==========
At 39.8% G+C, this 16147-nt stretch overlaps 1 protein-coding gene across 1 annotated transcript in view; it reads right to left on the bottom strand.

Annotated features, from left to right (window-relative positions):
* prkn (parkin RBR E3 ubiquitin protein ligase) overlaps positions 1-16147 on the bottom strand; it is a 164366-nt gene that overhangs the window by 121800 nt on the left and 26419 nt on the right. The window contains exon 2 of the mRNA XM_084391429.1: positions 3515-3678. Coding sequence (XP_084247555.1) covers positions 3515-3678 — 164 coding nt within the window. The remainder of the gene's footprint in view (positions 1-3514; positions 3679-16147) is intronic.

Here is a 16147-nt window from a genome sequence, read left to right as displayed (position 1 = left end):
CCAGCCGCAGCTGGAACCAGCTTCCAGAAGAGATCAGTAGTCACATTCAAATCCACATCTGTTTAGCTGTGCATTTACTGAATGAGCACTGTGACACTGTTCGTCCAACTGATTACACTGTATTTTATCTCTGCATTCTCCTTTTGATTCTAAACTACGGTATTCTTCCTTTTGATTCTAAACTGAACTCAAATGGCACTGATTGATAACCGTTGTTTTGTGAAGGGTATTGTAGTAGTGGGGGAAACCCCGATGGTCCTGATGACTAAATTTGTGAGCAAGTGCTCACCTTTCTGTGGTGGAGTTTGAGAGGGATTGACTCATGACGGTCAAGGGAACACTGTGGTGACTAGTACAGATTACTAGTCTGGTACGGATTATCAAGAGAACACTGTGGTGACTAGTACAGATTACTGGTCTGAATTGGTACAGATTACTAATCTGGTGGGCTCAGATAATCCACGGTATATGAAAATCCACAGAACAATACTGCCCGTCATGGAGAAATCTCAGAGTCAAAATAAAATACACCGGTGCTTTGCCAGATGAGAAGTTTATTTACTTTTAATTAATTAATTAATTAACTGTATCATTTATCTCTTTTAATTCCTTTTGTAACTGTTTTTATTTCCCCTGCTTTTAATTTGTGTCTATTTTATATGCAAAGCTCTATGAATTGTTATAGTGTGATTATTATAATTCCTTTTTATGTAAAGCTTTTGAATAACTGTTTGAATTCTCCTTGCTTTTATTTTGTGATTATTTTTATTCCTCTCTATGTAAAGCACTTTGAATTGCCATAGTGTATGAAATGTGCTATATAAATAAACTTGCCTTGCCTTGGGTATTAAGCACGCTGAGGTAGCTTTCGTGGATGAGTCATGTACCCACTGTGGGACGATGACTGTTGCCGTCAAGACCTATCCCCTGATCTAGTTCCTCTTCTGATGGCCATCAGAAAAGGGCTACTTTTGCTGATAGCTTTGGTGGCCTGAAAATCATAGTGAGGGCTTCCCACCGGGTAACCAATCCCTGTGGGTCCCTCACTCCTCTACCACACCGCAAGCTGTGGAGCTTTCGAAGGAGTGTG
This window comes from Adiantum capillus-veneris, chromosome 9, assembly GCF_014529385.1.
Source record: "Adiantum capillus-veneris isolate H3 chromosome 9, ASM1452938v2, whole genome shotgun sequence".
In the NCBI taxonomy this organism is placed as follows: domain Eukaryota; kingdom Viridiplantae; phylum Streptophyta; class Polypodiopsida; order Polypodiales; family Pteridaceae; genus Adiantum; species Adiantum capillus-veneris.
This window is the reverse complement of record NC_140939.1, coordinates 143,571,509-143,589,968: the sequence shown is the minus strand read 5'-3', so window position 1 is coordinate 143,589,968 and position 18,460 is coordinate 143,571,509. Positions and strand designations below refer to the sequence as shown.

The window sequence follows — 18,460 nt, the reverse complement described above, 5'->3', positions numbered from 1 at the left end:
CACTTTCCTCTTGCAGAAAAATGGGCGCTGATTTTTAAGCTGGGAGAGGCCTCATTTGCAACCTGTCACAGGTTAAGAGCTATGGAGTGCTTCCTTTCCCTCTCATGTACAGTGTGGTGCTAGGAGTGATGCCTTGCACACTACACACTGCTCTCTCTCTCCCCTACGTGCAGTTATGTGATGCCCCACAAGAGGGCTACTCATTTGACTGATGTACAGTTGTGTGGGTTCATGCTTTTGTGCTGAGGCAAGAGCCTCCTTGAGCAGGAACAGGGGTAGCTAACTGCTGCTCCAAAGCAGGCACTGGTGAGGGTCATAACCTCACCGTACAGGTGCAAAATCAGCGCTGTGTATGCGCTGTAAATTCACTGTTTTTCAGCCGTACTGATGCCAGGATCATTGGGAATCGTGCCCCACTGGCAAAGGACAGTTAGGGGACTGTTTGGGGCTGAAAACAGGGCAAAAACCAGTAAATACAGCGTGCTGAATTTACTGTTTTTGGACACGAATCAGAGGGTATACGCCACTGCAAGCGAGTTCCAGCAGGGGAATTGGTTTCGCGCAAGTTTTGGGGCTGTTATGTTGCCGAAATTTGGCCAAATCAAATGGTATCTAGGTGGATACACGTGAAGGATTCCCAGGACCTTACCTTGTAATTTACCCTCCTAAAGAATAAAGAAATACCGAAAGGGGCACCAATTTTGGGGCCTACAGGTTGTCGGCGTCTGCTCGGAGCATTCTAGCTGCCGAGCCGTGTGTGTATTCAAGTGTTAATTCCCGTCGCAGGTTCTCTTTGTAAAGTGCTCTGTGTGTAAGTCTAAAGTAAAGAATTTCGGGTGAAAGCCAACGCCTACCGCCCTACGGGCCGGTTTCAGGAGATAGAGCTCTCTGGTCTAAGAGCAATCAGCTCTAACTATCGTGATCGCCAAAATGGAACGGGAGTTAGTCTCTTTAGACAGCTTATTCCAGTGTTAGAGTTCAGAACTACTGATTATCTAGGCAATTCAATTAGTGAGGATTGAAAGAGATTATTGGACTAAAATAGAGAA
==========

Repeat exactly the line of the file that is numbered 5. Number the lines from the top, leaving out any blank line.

CCAGCCGCAGCTGGAACCAGCTTCCAGAAGAGATCAGTAGTCACATTCAAATCCACATCTGTTTAGCTGTGCATTTACTGAATGAGCACTGTGACACTGTTCGTCCAACTGATTACACTGTATTTTATCTCTGCATTCTCCTTTTGATTCTAAACTACGGTATTCTTCCTTTTGATTCTAAACTGAACTCAAATGGCACTGATTGATAACCGTTGTTTTGTGAAGGGTATTGTAGTAGTGGGGGAAACCCCGATGGTCCTGATGACTAAATTTGTGAGCAAGTGCTCACCTTTCTGTGGTGGAGTTTGAGAGGGATTGACTCATGACGGTCAAGGGAACACTGTGGTGACTAGTACAGATTACTAGTCTGGTACGGATTATCAAGAGAACACTGTGGTGACTAGTACAGATTACTGGTCTGAATTGGTACAGATTACTAATCTGGTGGGCTCAGATAATCCACGGTATATGAAAATCCACAGAACAATACTGCCCGTCATGGAGAAATCTCAGAGTCAAAATAAAATACACCGGTGCTTTGCCAGATGAGAAGTTTATTTACTTTTAATTAATTAATTAATTAACTGTATCATTTATCTCTTTTAATTCCTTTTGTAACTGTTTTTATTTCCCCTGCTTTTAATTTGTGTCTATTTTATATGCAAAGCTCTATGAATTGTTATAGTGTGATTATTATAATTCCTTTTTATGTAAAGCTTTTGAATAACTGTTTGAATTCTCCTTGCTTTTATTTTGTGATTATTTTTATTCCTCTCTATGTAAAGCACTTTGAATTGCCATAGTGTATGAAATGTGCTATATAAATAAACTTGCCTTGCCTTGGGTATTAAGCACGCTGAGGTAGCTTTCGTGGATGAGTCATGTACCCACTGTGGGACGATGACTGTTGCCGTCAAGACCTATCCCCTGATCTAGTTCCTCTTCTGATGGCCATCAGAAAAGGGCTACTTTTGCTGATAGCTTTGGTGGCCTGAAAATCATAGTGAGGGCTTCCCACCGGGTAACCAATCCCTGTGGGTCCCTCACTCCTCTACCACACCGCAAGCTGTGGAGCTTTCGAAGGAGTGTG